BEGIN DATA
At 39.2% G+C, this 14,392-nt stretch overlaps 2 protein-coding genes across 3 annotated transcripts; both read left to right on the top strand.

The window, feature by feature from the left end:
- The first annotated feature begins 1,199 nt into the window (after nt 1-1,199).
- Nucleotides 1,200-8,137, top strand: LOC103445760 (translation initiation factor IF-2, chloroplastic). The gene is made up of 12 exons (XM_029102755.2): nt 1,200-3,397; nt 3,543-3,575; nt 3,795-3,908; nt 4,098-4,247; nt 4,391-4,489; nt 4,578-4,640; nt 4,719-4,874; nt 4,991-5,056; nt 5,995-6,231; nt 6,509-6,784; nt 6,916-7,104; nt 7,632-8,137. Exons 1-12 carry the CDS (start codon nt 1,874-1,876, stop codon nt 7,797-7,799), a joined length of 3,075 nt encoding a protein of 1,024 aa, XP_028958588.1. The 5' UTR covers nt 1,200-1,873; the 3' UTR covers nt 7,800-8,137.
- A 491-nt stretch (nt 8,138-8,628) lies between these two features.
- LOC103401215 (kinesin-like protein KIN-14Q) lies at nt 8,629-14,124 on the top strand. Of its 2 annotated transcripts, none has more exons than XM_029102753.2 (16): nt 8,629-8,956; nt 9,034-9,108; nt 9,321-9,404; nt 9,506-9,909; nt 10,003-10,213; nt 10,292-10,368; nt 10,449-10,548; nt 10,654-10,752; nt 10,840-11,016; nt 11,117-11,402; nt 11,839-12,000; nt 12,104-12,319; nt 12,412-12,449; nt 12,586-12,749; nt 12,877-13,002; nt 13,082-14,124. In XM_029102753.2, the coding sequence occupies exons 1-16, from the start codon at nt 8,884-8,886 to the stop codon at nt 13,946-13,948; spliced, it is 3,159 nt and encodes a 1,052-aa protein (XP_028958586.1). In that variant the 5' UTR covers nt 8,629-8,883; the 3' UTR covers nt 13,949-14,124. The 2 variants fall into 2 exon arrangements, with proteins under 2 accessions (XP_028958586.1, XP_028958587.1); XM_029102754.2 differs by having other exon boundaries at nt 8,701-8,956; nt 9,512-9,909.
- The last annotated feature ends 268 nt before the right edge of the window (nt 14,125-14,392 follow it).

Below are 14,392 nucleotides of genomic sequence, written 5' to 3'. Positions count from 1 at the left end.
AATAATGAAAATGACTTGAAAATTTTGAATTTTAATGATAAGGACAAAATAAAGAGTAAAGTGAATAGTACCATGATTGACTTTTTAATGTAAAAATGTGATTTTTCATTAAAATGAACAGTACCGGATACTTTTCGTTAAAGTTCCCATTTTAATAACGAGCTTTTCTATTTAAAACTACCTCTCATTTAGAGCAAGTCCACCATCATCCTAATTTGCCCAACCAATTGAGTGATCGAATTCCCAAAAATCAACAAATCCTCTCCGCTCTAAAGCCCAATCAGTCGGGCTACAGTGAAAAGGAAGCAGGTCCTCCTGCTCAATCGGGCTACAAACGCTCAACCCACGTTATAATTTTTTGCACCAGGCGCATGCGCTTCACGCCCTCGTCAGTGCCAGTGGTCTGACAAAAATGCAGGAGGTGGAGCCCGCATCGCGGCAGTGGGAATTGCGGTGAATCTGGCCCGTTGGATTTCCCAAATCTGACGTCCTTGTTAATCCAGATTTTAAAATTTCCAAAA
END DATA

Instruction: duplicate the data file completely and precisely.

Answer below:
At 39.2% G+C, this 14,392-nt stretch overlaps 2 protein-coding genes across 3 annotated transcripts; both read left to right on the top strand.

The window, feature by feature from the left end:
- The first annotated feature begins 1,199 nt into the window (after nt 1-1,199).
- Nucleotides 1,200-8,137, top strand: LOC103445760 (translation initiation factor IF-2, chloroplastic). The gene is made up of 12 exons (XM_029102755.2): nt 1,200-3,397; nt 3,543-3,575; nt 3,795-3,908; nt 4,098-4,247; nt 4,391-4,489; nt 4,578-4,640; nt 4,719-4,874; nt 4,991-5,056; nt 5,995-6,231; nt 6,509-6,784; nt 6,916-7,104; nt 7,632-8,137. Exons 1-12 carry the CDS (start codon nt 1,874-1,876, stop codon nt 7,797-7,799), a joined length of 3,075 nt encoding a protein of 1,024 aa, XP_028958588.1. The 5' UTR covers nt 1,200-1,873; the 3' UTR covers nt 7,800-8,137.
- A 491-nt stretch (nt 8,138-8,628) lies between these two features.
- LOC103401215 (kinesin-like protein KIN-14Q) lies at nt 8,629-14,124 on the top strand. Of its 2 annotated transcripts, none has more exons than XM_029102753.2 (16): nt 8,629-8,956; nt 9,034-9,108; nt 9,321-9,404; nt 9,506-9,909; nt 10,003-10,213; nt 10,292-10,368; nt 10,449-10,548; nt 10,654-10,752; nt 10,840-11,016; nt 11,117-11,402; nt 11,839-12,000; nt 12,104-12,319; nt 12,412-12,449; nt 12,586-12,749; nt 12,877-13,002; nt 13,082-14,124. In XM_029102753.2, the coding sequence occupies exons 1-16, from the start codon at nt 8,884-8,886 to the stop codon at nt 13,946-13,948; spliced, it is 3,159 nt and encodes a 1,052-aa protein (XP_028958586.1). In that variant the 5' UTR covers nt 8,629-8,883; the 3' UTR covers nt 13,949-14,124. The 2 variants fall into 2 exon arrangements, with proteins under 2 accessions (XP_028958586.1, XP_028958587.1); XM_029102754.2 differs by having other exon boundaries at nt 8,701-8,956; nt 9,512-9,909.
- The last annotated feature ends 268 nt before the right edge of the window (nt 14,125-14,392 follow it).

Below are 14,392 nucleotides of genomic sequence, written 5' to 3'. Positions count from 1 at the left end.
AATAATGAAAATGACTTGAAAATTTTGAATTTTAATGATAAGGACAAAATAAAGAGTAAAGTGAATAGTACCATGATTGACTTTTTAATGTAAAAATGTGATTTTTCATTAAAATGAACAGTACCGGATACTTTTCGTTAAAGTTCCCATTTTAATAACGAGCTTTTCTATTTAAAACTACCTCTCATTTAGAGCAAGTCCACCATCATCCTAATTTGCCCAACCAATTGAGTGATCGAATTCCCAAAAATCAACAAATCCTCTCCGCTCTAAAGCCCAATCAGTCGGGCTACAGTGAAAAGGAAGCAGGTCCTCCTGCTCAATCGGGCTACAAACGCTCAACCCACGTTATAATTTTTTGCACCAGGCGCATGCGCTTCACGCCCTCGTCAGTGCCAGTGGTCTGACAAAAATGCAGGAGGTGGAGCCCGCATCGCGGCAGTGGGAATTGCGGTGAATCTGGCCCGTTGGATTTCCCAAATCTGACGTCCTTGTTAATCCAGATTTTAAAATTTCCAAAA